4 comments:

Becka said...

Sandi, I just want you to know that I have agerly awauted every update. My prayers have been with you.

The slide show was precious. Jack is such a sweet child...it makes me smile just to see his face. Spend some time to hug on your girls, but when your up for it, lets get together again.

Gwen said...

25 degrees is pretty significantly smaller than 70. I hope and pray that it holds at least better than the last one.

(((hugs))) mama (and daddy and jack and girls )

Kimberlee said...

After we lost our baby I had people tell me "I just don't know what to say" And so they said nothing.

Your emotions are so raw right now as you care for your sweet baby boy, that it is hard to know what to say. I thought about what I could say to help last night.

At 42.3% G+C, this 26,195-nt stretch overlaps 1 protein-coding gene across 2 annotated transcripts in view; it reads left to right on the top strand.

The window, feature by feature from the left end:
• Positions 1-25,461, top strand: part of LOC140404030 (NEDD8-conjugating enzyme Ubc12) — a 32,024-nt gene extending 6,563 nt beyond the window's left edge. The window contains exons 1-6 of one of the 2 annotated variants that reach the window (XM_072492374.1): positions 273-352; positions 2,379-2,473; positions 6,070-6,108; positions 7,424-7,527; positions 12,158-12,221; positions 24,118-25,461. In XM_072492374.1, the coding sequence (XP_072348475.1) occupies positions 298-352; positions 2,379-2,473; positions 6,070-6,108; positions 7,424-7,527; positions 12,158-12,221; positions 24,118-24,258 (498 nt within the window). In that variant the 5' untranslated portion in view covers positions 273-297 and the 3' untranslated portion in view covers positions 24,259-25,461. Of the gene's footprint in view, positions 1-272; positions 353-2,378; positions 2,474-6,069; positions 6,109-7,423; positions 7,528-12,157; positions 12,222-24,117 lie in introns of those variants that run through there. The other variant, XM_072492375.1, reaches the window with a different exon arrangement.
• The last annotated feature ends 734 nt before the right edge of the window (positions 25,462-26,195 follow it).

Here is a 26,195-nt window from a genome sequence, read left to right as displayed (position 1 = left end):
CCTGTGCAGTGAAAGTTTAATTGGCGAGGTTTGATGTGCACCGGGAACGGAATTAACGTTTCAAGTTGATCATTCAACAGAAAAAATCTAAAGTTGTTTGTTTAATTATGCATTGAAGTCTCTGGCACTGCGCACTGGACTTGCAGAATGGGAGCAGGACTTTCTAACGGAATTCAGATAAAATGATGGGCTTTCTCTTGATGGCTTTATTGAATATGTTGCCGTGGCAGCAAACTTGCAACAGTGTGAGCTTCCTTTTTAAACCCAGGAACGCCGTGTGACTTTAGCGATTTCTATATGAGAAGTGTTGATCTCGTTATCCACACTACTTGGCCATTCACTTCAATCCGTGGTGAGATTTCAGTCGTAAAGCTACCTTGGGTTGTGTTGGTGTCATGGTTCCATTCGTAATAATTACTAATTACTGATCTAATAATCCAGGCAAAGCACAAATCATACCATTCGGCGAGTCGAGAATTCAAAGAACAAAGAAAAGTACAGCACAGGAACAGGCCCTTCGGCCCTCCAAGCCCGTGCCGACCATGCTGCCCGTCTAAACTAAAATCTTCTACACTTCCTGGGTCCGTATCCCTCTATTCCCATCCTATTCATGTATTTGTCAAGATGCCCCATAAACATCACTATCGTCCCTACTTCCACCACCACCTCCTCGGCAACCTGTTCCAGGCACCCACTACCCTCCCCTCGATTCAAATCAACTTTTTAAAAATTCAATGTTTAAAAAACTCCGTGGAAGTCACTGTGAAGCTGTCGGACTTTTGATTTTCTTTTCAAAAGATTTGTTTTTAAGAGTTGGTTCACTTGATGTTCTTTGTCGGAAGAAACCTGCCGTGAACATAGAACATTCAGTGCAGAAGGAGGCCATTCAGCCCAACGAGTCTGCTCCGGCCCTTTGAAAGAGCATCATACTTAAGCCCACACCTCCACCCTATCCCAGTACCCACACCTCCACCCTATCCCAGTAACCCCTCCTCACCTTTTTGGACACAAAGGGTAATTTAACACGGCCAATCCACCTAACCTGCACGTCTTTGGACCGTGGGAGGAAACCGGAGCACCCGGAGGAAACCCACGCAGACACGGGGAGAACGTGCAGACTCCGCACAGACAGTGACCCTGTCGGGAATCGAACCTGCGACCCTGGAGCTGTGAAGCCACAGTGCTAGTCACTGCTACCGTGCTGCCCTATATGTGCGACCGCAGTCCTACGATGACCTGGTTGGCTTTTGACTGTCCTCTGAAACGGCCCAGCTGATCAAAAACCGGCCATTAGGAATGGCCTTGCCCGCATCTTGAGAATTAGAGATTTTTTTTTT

But you know what. All I can say is I am thinking of you and Jack and praying for you. You are doing a great job. But it must be so hard.

{{{HUGS}}}

Tara said...

That is an amazing reduction in curve they got. I pray that it holds. I pray that at the very least with each cast it gets smaller and smaller.

We almost showed up on your doorstep today. But unfortunetely I remembered something I had forgotten. Alas, next week?

I spy